Recognition Criteria:Expenses and Losses (SFAC 5.86) • Immediate Recognition: Expenses are recognized during the period in which cash is spent or liabilities are incurred for goods and services (i.e., selling and administrative salaries). This category involves expenses for goods and services that are used almost immediately.
Form of the Income Statement GAAP requires certain income statement disclosures. Right, but GAAP does not require a specific format.
Form of the Income Statement Revenue $xxx Costs and expenses: Costs of sales $xxx Selling and administrative xxx Interest expense xxx Other income/expense, net xxx Restructuring charge xxx Total costs and expenses $xxx Income before income taxes $ xx Income taxes xx Net income $ xx Single-Step Income Statement
Form of the Income Statement Revenue $xxx Costs of goods sold: Beginning inventory $xxx Net purchases xxx Cost of goods available for sale $xxx Less ending inventory xxxxxx Gross profit on sales $xxx Operating expenses: Selling expenses $xxx General expenses xxxxxx Operating income $xxx Multiple-Step Income Statement Continued on next slide
Form of the Income Statement Other revenue and gains $xxx Other expenses and losses (xxx) Income from continuing operations before income taxes $xxx Income taxes on continuing operations (xxx) Discontinued operations: Loss from operations of discontinued business segment (net of tax) $xxx Loss on disposal of segment (net of tax) xxx (xxx) Extraordinary gain (net of tax) xxx Net income $xxx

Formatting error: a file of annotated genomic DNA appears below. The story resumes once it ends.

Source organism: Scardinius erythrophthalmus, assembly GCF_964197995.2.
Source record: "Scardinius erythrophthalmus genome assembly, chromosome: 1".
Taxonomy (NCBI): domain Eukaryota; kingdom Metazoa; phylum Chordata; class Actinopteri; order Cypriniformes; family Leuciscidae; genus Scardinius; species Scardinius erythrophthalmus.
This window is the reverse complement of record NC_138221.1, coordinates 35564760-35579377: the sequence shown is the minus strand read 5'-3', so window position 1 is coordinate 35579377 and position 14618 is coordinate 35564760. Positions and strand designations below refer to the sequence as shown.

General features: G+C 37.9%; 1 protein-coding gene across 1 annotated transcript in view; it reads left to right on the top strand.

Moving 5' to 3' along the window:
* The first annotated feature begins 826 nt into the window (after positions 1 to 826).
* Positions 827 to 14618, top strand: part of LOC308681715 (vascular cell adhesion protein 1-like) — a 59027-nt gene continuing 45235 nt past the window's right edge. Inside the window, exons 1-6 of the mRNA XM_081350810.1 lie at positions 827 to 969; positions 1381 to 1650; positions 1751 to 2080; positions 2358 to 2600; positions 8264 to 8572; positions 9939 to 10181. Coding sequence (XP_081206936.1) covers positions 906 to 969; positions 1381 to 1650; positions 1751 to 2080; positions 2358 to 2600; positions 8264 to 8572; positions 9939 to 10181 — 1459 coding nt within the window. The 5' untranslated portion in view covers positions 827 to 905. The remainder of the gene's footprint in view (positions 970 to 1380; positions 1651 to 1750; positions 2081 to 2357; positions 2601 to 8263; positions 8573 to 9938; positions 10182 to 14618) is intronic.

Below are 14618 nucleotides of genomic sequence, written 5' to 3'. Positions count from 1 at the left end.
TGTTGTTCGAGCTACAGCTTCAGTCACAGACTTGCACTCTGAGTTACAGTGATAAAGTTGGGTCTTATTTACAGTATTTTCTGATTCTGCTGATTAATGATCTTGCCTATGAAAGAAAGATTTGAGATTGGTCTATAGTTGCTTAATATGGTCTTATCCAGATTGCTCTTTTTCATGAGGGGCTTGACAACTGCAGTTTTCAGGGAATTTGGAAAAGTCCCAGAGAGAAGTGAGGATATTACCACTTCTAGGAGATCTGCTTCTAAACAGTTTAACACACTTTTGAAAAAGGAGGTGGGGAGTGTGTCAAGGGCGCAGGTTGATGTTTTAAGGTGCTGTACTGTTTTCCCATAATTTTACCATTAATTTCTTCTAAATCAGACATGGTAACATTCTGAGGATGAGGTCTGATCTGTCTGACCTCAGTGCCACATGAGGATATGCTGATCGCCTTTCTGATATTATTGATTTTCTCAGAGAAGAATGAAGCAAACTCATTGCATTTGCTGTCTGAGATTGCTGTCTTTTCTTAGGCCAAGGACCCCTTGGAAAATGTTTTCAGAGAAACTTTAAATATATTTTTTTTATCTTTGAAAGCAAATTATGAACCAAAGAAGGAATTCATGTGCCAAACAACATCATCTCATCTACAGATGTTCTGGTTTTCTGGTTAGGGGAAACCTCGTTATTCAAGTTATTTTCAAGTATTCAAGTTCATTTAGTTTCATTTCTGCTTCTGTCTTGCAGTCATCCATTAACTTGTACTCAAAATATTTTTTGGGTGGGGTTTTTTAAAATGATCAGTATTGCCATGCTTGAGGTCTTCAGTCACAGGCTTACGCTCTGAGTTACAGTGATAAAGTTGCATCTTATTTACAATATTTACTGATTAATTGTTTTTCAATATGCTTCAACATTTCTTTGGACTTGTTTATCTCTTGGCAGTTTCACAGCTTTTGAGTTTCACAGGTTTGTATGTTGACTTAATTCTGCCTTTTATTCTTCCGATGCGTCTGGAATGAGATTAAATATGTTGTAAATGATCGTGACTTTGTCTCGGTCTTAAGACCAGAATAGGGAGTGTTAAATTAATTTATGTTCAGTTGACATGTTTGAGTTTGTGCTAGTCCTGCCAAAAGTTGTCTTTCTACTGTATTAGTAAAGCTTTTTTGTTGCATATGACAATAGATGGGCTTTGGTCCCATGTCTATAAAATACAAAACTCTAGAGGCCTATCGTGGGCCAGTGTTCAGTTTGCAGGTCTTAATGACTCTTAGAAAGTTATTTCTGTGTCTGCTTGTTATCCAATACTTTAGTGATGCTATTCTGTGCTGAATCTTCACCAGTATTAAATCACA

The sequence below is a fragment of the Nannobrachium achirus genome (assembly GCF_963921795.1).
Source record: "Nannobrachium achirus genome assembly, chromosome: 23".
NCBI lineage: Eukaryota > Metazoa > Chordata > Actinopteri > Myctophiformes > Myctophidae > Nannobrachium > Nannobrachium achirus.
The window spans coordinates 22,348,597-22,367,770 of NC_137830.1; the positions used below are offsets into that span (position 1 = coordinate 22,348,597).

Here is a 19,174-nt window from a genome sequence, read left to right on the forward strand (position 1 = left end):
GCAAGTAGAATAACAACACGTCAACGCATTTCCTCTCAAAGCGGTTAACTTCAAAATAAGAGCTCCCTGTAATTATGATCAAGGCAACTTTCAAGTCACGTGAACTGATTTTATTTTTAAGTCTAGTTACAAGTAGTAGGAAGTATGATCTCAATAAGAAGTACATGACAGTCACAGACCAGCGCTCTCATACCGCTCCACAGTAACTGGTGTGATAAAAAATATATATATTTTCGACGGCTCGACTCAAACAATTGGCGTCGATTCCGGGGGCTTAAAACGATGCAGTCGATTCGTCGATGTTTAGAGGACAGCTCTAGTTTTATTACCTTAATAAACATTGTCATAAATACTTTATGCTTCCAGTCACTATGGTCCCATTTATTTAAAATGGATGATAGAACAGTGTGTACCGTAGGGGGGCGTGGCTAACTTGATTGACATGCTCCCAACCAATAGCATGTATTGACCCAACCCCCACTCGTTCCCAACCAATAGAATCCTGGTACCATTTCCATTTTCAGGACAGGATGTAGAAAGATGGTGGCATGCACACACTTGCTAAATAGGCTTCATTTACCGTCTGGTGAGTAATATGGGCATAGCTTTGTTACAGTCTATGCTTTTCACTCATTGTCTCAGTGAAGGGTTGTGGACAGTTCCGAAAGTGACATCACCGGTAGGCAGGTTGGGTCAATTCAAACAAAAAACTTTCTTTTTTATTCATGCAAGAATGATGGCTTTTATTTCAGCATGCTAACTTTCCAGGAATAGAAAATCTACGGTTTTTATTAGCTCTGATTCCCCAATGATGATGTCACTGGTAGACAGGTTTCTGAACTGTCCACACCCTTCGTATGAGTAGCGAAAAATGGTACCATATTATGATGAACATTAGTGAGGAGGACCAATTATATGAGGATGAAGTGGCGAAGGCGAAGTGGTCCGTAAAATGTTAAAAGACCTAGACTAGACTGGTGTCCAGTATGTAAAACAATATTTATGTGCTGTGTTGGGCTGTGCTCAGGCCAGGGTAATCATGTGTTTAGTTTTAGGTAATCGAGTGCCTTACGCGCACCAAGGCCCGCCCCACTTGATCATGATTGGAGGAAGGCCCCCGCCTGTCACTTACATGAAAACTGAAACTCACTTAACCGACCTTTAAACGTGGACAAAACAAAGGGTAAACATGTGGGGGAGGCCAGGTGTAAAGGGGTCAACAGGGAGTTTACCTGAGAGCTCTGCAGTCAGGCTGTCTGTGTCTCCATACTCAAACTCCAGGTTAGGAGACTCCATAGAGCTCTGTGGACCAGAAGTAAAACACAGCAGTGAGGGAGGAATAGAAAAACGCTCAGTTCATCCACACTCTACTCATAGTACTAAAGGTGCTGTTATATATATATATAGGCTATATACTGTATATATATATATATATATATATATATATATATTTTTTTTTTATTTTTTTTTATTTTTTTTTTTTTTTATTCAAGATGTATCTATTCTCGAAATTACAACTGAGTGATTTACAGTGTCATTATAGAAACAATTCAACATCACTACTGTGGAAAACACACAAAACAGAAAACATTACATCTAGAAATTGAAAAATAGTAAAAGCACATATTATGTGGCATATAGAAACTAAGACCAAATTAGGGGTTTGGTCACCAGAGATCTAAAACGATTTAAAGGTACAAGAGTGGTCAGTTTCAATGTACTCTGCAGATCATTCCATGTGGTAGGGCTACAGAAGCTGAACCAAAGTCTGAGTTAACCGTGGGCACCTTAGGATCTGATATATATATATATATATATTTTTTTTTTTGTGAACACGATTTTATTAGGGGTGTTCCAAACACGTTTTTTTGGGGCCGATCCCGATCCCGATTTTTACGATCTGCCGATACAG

“Below the Line” Items • GAAP requires certain items be reported “below the line” and net of tax. • “Below the line,” or following Income from Continuing Operations. • Net of tax requires the tax effect of the event be shown.
“Below the Line” Items • Discontinued Operations • Extraordinary Items • Changes in Accounting Principles
Discontinued Operations--Phases Operating Loss (net of tax) $24,500 Loss on Disposal (net of tax; includes operating results 7/1 through 11/17 and loss on final disposal) $11,200 1/1/02 7/1/02 11/17/02 12/31/02 Statement Date Phase-out Period Disposal Date Measurement Date
Discontinued Operations--Disclosure • Income statement section consists of two parts: • Income (loss) from operations--disclosed only if decision to discontinue operations is made after beginning of the year. • Gain (loss) on disposal of operations-- consisting of income (loss) during phase- out and gain (loss) from disposal of segment assets.
Discontinued Operations--Disposal Date After Year End Statement Date Measurement Date Disposal Date Loss on Disposal $5,000 (including $2,000 expected operating loss) Phase-out Period 12/31/02 8/31/01 4/29/02 Operating Loss $4,000 8/26/01
Discontinued Operations--Disposal Date After Year End • Special rules when disposal date is in year following measurement date. • A realized “loss on disposal” may be increased by an estimated loss or it may be reduced by an estimated gain. • A realized “gain on disposal” may be reduced by an estimated loss but cannot be increased by an estimated gain.